The repercussions of China's big chill

Time to eyeball your investment $$$'s in the PRC

The repercussions of China’s big chill

[i]"Commentary: Investors may want to weather-proof
By Craig Stephen
Last update: 6:00 p.m. EST Feb. 3, 2008

HONG KONG (MarketWatch) – As the weather in China sends investors and the general population diving for cover, watch out for opportunities in the big chill.
Blame it on the weather. That would seem the obvious response to the chaos in China as the country grinds to a halt under the worst freeze and snow in 50 years

Last reports said 18 million hectares of arable land has been damaged by the freeze so casualties amongst agricultural producers and some of the favored agricultural stocks look likely. I received a broker tip that China Yuran was a solid bet as its pig business escaped price controls and surely faces tremendous demand. But how many of these little piggies will get to market? Reports say pigs are fast dropping dead in the cold snap. Food importers look like a better bet for now, especially those with big stockpiles of staples such as wheat and rice.
Sitting back until things have thawed over the Lunar New Year could be the safest course of action. But for long-term investors, if we substitute blood on the streets with 800,000 Chinese on a train platform we could have similar chaos. Anyone who was brave enough to buy during SARS in Hong Kong did very well. Many H-share commodity stocks in Hong Kong are now down a staggering 60% from their peaks – which may yet look a bargain six months from now."[/i]

Article details some scenarios playing out.

Interesting that while the author raises Katrina in the context of the snow storms, he doesn’t mention the bleedin’ obvious, which is how darned better the Chinese governemnt performed in response compared to lil’ Bushie and Katrina.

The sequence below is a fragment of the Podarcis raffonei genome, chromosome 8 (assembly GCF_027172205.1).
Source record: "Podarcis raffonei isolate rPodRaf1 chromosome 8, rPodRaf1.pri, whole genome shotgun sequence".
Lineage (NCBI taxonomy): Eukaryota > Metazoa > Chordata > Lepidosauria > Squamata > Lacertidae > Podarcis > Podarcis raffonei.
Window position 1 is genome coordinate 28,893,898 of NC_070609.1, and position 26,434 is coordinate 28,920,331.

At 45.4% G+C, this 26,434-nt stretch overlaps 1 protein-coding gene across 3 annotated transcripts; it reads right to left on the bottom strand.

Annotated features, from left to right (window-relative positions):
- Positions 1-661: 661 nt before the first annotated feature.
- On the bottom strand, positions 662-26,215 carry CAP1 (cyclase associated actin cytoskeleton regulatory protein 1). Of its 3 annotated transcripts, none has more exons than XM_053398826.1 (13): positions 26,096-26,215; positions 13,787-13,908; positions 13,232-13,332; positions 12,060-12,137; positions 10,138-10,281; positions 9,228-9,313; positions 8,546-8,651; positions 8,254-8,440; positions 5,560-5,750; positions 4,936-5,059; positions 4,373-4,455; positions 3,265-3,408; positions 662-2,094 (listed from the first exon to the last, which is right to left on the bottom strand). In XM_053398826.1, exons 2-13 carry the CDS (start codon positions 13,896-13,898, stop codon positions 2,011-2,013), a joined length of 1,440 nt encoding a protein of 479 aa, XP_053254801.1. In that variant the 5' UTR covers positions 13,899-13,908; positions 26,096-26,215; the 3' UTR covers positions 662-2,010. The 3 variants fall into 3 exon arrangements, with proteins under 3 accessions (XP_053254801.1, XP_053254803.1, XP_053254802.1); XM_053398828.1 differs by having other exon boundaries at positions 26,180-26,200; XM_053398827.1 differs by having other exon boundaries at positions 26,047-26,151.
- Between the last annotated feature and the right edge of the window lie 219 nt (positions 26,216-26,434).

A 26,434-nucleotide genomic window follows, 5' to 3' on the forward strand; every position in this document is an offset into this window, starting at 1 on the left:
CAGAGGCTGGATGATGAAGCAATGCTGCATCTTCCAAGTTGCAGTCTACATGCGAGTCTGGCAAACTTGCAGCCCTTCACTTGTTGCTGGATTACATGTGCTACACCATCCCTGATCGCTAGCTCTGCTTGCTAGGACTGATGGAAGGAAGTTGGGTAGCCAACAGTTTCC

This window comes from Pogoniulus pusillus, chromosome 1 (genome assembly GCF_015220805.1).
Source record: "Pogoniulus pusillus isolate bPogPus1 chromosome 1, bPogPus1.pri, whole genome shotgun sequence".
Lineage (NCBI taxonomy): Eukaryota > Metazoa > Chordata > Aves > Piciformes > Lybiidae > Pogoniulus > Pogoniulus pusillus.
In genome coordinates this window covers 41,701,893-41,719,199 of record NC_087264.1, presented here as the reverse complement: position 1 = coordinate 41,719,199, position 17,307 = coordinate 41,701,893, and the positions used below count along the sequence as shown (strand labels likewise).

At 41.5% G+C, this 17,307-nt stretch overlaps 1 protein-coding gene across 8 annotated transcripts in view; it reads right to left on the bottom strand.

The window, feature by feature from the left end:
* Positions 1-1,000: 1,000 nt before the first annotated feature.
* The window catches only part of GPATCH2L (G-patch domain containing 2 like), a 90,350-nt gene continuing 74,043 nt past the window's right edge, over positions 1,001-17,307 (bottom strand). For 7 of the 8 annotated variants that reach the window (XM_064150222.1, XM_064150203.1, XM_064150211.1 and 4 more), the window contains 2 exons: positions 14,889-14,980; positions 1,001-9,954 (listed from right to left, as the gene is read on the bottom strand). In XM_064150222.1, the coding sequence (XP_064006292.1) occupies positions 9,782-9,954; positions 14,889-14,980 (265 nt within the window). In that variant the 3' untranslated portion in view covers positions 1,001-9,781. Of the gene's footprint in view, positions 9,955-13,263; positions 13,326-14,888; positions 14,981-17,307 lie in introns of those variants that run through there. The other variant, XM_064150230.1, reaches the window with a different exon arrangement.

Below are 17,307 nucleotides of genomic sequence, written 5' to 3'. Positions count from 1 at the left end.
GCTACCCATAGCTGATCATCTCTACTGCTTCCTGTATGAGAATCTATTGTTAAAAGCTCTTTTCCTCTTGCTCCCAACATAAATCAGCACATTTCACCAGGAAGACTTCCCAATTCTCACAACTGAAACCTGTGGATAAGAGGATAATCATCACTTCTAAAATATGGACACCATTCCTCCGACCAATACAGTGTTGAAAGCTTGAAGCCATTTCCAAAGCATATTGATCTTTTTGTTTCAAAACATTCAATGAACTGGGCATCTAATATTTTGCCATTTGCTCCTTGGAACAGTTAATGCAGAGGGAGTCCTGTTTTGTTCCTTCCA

Sorry if that offends your sensibilities there, TC, but it is quite an interesting point, and one which should be telescoped out to an investment consideration. Far better indeed than mispelling stock names and talking incredulous tales. That should be China Yurun, not China Yuran, and I doubt anybody has been offering it as a brokers’ tip, given pork prices have remained tenaciously high and it’s not a beneficiary of dying pigs, it’s a clear loser. The “story” regarding China Yurun is that it has greater ability to maintain supplies, albeit at higher cost.


Doesn’t offend a fuckin thing to me. Its an article about China, the friggin’ snow storm and its effect on the market investments there.
I didn’t write this piece so if you have a quibble with spelling direct those thoughts to the author.
Best of luck to you and your portfolio.

China’s big chill seems to be ending, and folks in HK have probably already made their move on stocks which came off due to the bad weather. What I would like to know, are what are longer term plays on china --either bullish, or bearish? Jimmy Rogers book offers up a bunch of bullish ones.

I don’t mean to be all negative towards China, Chinese New Year and all, but I have a feeling some or a lot of those dead pigs (from the cold) are still going to end up on the dinner table. :sick:

So this is a short term play? Hong Kong didnt have beef for one day, but supply is back.
What about long term? If China really tanks will that also drag down the taiex even more? Taiwan didnt benefit much from China on the upswing and some folks worry that Taiwan will also be hit when China corrects.

LOL…:wink:…cheap (natural) refrigeration…ingenuity in action…got lemons? make lemonade and sell it!

LOL…:wink:…cheap (natural) refrigeration…ingenuity in action…got lemons? make lemonade and sell it![/quote]
How about pork slurpies? :astonished:


frozen pork is also nice to cut for sukiyaki, so you wanna bet them shipping them like that to Japan… although they have to send it up north, Hokkaido or Niigata…